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response (n.)

c. 1300, respounse, "an answer, a reply," from Old French respons (Modern French réponse) and directly from Latin responsum "an answer," noun use of neuter past participle of respondere "respond, answer to, promise in return," from re- "back" (see re-) + spondere "to pledge" (see sponsor (n.)).

The transferred sense, of feelings or actions, is from 1815 in poetry and psychology. The meaning "a part of the liturgy said or sung by the congregation in reply to the priest" is by 1650s. Response time attested from 1958.

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counter-offer (n.)

also counteroffer, "offer made in response to another," 1788, from counter- + offer (n.).

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countermeasure (n.)

"action taken in response to a danger or threat," 1855, from counter- + measure (n.).

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deafening (adj.)

"very loud," 1590s, present-participle adjective from deafen (q.v.). Deafening silence "heavy and conspicuous silence," especially as a response to a question, is attested by 1830.

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reply (n.)

"an answer, a response," especially one in words or writing, 1550s, from reply (v.).

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ho-de-ho (interj.)
1932, defined in the "Oxford English Dictionary" as "An exclamation, used as the appropriate response to HI-DE-HI."
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Counter-reformation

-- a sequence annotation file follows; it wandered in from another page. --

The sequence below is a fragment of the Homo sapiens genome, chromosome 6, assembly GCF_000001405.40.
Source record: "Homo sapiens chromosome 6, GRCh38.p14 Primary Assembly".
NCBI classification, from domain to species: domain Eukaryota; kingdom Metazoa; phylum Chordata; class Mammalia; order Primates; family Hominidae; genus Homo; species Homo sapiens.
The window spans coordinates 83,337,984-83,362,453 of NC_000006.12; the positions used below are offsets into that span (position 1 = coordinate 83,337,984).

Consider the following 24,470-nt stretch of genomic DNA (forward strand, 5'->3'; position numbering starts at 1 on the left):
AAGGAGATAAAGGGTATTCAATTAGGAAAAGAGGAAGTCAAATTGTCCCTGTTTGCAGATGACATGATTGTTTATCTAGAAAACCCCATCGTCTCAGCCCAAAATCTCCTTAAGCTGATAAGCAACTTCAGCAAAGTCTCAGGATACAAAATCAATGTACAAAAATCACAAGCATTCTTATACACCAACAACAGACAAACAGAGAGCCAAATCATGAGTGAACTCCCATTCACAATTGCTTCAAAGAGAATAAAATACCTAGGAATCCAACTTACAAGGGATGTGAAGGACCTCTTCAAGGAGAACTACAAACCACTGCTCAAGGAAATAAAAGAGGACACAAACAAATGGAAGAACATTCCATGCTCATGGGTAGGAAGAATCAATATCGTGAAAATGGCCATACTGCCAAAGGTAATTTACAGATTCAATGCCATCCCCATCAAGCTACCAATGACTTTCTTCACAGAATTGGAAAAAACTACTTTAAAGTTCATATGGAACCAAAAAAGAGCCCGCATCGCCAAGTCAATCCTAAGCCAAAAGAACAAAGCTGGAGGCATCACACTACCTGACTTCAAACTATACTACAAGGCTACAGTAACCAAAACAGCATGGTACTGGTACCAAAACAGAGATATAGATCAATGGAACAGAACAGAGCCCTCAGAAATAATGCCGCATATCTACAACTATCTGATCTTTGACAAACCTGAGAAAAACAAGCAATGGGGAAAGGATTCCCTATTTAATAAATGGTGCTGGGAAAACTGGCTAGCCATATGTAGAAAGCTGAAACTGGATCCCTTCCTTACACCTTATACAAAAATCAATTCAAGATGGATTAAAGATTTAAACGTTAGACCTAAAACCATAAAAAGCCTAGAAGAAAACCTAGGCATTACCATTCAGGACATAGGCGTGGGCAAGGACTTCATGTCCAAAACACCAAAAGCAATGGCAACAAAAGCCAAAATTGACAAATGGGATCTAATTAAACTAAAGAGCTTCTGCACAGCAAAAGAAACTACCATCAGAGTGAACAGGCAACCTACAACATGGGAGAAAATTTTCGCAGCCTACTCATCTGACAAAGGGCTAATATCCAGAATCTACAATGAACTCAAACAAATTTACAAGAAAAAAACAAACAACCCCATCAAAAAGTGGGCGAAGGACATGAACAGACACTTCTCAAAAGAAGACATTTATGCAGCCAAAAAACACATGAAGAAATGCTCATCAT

"the resurgence of the Catholic Church from mid-16c. to early 17c. in response to the Protestant Reformation," 1840, from counter- + Reformation.

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perseverate (v.)

"repeat a response after the cessation of the original stimulus," by 1909, in psychology, a back-formation from perseveration. Related: Perseverating; perseverative.

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reciprocate (v.)

1610s, "to give and return mutually," a back-formation from reciprocation, or else from Latin reciprocatus, past participle of reciprocare "rise and fall, move back and forth; reverse the motion of," from reciprocus "returning the same way, alternating" (see reciprocal). Sense of "cause to move back and forth" is from 1650s; intransitive sense of "move backward and forward" is from 1670s. Meaning "to give or do in response, act in return or response" is from 1820. Related: Reciprocated; reciprocating.

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phototropism (n.)

"innate movement of a plant or other organism in response to the stimulation of light," 1899, based on German phototropie (1892); see photo- + tropism. Related: Phototropic.

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